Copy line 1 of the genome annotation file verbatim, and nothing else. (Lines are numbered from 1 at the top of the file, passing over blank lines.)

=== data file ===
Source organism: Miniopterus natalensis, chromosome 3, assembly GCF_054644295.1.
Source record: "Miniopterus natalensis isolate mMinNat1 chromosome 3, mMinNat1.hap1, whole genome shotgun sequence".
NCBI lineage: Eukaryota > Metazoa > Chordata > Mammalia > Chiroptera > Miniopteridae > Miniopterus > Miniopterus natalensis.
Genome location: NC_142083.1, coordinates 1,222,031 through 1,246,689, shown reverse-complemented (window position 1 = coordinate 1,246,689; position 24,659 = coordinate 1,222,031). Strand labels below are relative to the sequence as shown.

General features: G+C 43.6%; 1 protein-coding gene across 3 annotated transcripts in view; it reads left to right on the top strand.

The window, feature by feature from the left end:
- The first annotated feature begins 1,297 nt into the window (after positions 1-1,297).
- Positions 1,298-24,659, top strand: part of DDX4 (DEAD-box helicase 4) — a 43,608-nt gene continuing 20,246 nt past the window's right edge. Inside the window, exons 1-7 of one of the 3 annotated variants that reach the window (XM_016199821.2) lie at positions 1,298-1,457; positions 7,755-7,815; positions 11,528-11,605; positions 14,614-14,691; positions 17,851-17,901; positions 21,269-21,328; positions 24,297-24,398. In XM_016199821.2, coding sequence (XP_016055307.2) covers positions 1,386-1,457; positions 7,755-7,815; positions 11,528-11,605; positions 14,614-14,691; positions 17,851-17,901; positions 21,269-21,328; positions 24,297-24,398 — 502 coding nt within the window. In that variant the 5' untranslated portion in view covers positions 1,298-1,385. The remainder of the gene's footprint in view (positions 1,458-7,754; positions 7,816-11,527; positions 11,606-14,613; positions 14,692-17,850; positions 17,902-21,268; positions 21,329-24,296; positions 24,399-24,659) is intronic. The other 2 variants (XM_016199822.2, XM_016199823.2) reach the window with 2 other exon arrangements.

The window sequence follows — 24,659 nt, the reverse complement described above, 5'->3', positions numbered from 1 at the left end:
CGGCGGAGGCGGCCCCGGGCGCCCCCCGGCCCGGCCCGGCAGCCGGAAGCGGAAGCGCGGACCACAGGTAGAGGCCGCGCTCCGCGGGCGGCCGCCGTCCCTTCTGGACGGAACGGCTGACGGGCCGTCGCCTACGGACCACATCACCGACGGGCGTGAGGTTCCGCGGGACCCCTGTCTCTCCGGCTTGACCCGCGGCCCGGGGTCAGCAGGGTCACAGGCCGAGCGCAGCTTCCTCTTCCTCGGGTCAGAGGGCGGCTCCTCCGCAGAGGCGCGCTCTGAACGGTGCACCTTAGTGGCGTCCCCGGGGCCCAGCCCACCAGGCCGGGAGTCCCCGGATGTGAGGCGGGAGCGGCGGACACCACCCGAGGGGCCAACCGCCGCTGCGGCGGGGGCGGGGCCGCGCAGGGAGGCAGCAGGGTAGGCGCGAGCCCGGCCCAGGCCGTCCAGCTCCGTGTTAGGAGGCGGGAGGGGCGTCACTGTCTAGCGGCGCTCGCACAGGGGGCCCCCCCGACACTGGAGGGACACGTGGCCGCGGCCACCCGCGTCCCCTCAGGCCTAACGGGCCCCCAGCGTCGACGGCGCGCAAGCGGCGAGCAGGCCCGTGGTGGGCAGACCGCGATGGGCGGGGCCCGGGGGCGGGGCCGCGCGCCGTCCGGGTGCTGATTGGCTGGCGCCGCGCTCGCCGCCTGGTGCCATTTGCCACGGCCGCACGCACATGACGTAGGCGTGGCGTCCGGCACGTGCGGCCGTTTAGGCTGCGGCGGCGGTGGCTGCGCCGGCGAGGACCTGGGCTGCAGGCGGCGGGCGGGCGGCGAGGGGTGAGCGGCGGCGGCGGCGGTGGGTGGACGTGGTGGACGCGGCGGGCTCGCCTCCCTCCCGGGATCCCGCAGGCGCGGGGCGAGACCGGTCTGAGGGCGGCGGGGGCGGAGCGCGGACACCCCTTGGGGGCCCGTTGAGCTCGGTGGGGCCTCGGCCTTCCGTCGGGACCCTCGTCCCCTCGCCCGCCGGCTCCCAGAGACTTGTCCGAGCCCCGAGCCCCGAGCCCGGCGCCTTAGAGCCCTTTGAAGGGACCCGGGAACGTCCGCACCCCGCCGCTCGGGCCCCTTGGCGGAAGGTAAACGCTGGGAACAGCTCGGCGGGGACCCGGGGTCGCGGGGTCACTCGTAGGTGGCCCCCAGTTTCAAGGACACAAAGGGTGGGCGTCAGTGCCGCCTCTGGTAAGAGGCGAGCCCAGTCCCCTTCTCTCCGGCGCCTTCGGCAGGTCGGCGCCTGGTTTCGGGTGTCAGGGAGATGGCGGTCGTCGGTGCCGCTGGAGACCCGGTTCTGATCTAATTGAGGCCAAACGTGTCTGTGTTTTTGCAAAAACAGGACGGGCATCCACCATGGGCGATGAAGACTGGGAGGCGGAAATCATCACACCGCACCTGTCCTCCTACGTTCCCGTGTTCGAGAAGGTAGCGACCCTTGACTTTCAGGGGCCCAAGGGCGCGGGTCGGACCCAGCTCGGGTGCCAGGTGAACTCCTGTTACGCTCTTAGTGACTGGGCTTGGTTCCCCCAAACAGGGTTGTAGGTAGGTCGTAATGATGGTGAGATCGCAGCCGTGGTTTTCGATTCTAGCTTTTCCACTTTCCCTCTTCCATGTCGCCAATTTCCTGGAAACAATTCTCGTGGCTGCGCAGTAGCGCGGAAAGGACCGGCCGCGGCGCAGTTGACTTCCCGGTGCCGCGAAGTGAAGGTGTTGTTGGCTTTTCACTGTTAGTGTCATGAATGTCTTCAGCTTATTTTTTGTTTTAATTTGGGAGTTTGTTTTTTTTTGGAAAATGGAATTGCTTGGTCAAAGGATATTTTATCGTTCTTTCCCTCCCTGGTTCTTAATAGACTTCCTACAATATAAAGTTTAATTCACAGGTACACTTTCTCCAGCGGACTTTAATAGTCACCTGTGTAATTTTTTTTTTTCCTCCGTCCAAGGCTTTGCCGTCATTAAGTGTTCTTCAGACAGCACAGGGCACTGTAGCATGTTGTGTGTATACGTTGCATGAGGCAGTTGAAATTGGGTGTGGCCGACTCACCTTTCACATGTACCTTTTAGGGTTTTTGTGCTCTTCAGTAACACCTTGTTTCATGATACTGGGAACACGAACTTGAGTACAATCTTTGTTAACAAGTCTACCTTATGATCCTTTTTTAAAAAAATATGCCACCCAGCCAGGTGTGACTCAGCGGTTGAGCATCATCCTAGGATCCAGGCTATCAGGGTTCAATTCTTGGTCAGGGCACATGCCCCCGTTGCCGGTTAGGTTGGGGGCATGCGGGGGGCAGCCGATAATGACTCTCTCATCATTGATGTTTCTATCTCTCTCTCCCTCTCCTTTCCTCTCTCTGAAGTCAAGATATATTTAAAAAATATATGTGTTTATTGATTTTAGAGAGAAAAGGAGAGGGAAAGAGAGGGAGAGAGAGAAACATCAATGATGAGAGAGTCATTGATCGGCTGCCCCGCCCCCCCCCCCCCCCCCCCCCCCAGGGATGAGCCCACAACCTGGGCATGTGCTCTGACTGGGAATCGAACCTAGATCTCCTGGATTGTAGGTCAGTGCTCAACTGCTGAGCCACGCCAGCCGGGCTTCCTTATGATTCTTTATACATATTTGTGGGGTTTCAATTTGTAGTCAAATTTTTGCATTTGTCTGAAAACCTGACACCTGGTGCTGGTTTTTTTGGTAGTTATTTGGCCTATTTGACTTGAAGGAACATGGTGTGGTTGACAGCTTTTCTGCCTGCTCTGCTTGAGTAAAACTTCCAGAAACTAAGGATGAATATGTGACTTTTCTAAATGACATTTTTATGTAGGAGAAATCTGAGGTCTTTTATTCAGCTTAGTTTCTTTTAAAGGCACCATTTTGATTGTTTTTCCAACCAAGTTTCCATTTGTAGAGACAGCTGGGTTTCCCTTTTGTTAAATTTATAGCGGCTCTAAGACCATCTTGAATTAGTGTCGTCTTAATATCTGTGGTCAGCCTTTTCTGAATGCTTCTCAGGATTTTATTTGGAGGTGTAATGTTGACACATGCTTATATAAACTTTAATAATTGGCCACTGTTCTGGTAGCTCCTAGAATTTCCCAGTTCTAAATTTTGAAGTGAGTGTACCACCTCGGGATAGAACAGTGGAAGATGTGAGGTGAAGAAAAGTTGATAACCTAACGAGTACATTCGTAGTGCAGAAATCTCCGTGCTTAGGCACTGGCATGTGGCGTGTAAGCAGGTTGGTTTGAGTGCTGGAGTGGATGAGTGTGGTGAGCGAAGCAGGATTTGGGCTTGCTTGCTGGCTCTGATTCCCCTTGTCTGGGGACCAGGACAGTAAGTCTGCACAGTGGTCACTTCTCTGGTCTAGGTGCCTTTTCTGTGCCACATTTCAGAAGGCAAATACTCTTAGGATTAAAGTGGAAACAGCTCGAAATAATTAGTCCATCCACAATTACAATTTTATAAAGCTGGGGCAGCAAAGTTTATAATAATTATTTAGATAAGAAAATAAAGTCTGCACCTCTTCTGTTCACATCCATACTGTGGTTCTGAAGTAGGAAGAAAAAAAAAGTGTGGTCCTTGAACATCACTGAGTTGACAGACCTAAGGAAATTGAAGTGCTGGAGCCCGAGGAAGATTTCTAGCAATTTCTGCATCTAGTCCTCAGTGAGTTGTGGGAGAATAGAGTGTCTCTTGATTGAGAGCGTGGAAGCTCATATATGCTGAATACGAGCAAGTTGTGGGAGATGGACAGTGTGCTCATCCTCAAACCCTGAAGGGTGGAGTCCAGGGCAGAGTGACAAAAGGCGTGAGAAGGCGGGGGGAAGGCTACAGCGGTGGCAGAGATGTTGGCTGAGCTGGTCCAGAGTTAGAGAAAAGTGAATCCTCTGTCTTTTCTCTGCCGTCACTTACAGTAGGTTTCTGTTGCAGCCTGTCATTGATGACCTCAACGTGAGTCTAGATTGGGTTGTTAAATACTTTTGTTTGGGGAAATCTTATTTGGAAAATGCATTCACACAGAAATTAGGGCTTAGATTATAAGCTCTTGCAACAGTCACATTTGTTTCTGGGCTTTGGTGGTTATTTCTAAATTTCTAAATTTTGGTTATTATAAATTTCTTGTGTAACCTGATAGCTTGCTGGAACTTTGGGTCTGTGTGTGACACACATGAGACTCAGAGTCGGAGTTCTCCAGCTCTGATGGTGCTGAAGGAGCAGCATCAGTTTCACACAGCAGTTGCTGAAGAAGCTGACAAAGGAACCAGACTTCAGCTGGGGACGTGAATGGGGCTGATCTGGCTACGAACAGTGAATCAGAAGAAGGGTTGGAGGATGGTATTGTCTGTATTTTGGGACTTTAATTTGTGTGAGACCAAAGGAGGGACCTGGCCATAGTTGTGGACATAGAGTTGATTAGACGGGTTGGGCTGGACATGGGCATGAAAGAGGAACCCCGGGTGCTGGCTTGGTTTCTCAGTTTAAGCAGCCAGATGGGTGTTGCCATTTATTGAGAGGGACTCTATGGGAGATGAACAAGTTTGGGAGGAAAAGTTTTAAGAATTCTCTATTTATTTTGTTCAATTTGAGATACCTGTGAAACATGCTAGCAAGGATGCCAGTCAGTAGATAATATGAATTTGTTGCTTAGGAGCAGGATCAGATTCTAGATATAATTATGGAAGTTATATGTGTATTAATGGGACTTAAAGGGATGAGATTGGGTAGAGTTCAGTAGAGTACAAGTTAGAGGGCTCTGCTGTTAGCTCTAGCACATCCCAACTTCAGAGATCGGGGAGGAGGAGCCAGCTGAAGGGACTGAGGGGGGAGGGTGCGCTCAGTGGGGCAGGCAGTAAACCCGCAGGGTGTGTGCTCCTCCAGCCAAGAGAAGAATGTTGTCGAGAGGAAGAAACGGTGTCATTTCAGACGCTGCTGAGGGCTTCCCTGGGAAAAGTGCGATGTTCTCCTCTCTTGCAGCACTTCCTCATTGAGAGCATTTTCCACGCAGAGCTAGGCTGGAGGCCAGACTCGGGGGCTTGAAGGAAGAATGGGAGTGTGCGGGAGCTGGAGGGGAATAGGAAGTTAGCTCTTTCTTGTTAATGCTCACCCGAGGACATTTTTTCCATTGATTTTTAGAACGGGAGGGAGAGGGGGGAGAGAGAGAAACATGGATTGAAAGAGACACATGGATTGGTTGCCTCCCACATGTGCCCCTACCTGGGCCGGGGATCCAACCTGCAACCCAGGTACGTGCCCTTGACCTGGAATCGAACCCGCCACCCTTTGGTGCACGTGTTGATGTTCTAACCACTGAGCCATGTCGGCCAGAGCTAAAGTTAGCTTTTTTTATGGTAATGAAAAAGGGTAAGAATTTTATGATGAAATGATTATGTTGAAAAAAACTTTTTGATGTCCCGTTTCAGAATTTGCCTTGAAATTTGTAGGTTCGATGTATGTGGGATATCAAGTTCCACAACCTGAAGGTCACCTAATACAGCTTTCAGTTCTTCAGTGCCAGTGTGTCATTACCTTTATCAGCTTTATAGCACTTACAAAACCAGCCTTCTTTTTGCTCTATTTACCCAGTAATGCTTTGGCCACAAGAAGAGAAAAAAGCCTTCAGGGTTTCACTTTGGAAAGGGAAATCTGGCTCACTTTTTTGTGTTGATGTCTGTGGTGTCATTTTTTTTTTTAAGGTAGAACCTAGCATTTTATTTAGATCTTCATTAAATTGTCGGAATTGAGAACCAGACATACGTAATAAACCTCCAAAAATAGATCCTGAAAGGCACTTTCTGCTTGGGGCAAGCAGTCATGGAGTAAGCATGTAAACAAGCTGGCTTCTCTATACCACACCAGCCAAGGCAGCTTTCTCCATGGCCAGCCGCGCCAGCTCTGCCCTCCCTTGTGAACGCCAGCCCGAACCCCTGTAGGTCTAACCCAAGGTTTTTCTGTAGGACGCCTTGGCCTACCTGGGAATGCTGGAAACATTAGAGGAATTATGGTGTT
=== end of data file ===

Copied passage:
Source organism: Miniopterus natalensis, chromosome 3, assembly GCF_054644295.1.